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The Bathroom War and the Missing Link in Jonathan Tobin’s Column

By  |  May 13, 2016, 04:45pm  |  @ewerickson

While I appreciate the ultimate point Jonathan Tobin makes about the federal government’s new bathroom mandate in this piece, I am left scratching my head over his opening that ignores some significant facts.

In the past month, North Carolina Governor Pat McCrory dug himself a very deep political hole and then crawled into it when he, with an unhelpful assist from his state legislature, sought to defend a new law about transgender people and their access to bathrooms. It was, as I wrote earlier this week, an astonishingly foolish decision for a man running for re-election. Whatever the merits of North Carolina’s position on the law or the issue, volunteering to be the man to stand in the bathroom door is pretty much the definition of political stupidity. Casting himself in such a role in what appeared to be an escalation of a new battle in the culture wars over gender and sexual identity was embarrassing.

But if it was ridiculous for a state government to start involving itself in the question of who should or should not be admitted to particular bathrooms, how crazy is it for this to become something of a national priority for the federal government?

North Carolina’s Governor and state legislature did not just decide to convene a special session of the legislature and start a fight over bathrooms. They were responding to overreach by the city of Charlotte, NC, which has thus far escaped all blame and is never mentioned in Tobin’s piece.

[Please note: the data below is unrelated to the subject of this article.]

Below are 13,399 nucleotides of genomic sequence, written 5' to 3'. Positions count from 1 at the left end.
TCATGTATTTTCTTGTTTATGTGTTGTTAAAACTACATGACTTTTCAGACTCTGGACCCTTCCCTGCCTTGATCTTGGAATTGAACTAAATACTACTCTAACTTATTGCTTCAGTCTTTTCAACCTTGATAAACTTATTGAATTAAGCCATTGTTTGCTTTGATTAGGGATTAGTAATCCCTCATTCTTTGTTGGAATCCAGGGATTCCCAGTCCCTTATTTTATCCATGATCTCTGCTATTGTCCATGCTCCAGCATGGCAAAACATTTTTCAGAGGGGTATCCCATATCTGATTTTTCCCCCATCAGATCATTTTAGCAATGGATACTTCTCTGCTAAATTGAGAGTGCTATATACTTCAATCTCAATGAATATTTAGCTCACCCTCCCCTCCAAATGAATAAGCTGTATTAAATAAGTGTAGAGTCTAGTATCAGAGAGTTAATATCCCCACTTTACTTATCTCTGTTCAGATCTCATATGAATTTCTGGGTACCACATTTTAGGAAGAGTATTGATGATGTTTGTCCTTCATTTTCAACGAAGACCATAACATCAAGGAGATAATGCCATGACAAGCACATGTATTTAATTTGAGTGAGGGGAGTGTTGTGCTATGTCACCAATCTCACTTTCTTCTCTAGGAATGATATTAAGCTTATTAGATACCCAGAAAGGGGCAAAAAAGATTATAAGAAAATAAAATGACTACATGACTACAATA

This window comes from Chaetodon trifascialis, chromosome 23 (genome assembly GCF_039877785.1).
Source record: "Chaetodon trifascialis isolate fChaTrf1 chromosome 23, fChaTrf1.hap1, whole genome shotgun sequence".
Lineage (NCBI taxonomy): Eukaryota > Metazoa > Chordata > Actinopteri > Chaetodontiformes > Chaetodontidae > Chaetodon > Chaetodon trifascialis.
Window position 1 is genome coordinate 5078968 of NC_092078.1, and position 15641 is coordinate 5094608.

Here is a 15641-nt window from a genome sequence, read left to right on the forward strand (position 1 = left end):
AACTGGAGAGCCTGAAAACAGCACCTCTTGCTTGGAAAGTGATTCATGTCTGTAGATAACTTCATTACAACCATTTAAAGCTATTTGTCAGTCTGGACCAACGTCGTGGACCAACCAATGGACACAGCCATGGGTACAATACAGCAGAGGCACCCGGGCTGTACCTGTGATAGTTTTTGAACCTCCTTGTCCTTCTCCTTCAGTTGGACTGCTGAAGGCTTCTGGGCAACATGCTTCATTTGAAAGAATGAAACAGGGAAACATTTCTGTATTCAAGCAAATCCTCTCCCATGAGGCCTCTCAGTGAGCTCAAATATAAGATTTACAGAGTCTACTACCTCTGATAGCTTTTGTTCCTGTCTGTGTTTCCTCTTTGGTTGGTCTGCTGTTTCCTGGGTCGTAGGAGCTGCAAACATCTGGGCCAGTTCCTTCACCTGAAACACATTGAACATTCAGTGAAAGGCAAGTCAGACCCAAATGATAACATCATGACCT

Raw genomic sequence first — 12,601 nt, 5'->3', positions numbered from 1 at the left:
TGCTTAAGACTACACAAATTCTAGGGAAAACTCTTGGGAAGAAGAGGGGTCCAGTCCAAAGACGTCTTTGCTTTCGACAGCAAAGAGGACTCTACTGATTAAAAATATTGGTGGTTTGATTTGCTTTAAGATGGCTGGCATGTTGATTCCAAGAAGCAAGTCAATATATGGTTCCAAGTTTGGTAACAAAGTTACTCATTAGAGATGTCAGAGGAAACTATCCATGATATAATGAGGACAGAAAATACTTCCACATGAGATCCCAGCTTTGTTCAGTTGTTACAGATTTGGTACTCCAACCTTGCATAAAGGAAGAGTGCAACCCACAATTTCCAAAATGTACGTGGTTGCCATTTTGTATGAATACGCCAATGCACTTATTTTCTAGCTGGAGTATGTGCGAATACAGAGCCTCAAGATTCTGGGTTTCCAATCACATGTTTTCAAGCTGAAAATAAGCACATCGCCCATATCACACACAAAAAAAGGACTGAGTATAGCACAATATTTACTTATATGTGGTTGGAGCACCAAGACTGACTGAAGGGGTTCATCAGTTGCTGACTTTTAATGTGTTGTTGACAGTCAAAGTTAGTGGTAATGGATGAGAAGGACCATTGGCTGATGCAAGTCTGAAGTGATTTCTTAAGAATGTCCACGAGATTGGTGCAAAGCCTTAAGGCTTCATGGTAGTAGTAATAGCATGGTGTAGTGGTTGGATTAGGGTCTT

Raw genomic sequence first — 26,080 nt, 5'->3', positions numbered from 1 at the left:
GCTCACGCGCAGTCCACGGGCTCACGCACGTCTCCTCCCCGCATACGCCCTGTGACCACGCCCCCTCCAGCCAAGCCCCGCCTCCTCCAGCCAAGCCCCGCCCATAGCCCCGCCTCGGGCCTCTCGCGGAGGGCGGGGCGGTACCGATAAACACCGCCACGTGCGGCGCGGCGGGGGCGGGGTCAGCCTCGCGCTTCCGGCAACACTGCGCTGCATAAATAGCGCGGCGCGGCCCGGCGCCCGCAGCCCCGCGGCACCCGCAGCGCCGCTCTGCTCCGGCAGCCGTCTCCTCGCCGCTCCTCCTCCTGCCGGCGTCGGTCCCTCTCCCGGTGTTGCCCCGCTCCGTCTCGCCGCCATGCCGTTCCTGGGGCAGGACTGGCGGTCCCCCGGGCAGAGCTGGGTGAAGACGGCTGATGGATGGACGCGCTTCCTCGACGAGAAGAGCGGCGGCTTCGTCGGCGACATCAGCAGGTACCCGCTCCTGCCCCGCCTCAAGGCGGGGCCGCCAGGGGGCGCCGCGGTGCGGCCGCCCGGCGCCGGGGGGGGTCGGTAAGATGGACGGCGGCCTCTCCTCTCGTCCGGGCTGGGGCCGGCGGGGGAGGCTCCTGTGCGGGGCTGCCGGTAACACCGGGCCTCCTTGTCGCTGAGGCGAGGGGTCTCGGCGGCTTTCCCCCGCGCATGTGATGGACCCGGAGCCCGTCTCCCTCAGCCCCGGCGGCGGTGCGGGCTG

Charlotte, NC passed an ordinance that not only required businesses to allow men to use the women’s restroom, but specifically refused to exempt churches and religious organizations. Charlotte decided to impose that burden on conscientious objectors in the culture war who object because the claims made by transgender advocates violate both the laws of science and the tenets of every major religion. Likewise, the Charlotte ordinance was aggressively pushed by a convicted child predator.

Now, go back and read Tobin’s introduction in that light. Was it really an astonishingly foolish decision by the Governor of North Carolina to take a stand that is, by the way, highly popular in North Carolina? As the Governor himself has noted, more than eighty percent of complaints about the state legislature’s actions came from out of state. Likewise, his present post-bathroom law approval rating has gone up.

Governor McCrory and the North Carolina legislature did not choose this fight. It was brought on by aggressive progressives in Charlotte who demanded everyone, including churches and religious non-profits, comply with their anti-science world view.

Tobin concludes this way:

Whether or not you like the impact of this ruling, everyone, be they liberal or conservative, ought to worry about a process that substitutes the whims of any administration for law and due process.

Yes, I completely agree with that. But in the preceding paragraph he writes

Though McCrory and the GOP-majority in the North Carolina legislature that began this confusing debate have no reason to be proud of themselves, this latest action by the administration almost makes their decisions look reasonable.

Neither McCrory nor the North Carolina legislature began this debate. Charlotte, NC began the debate by imposing the views of a group of leftists on everyone with no exemption and no exception.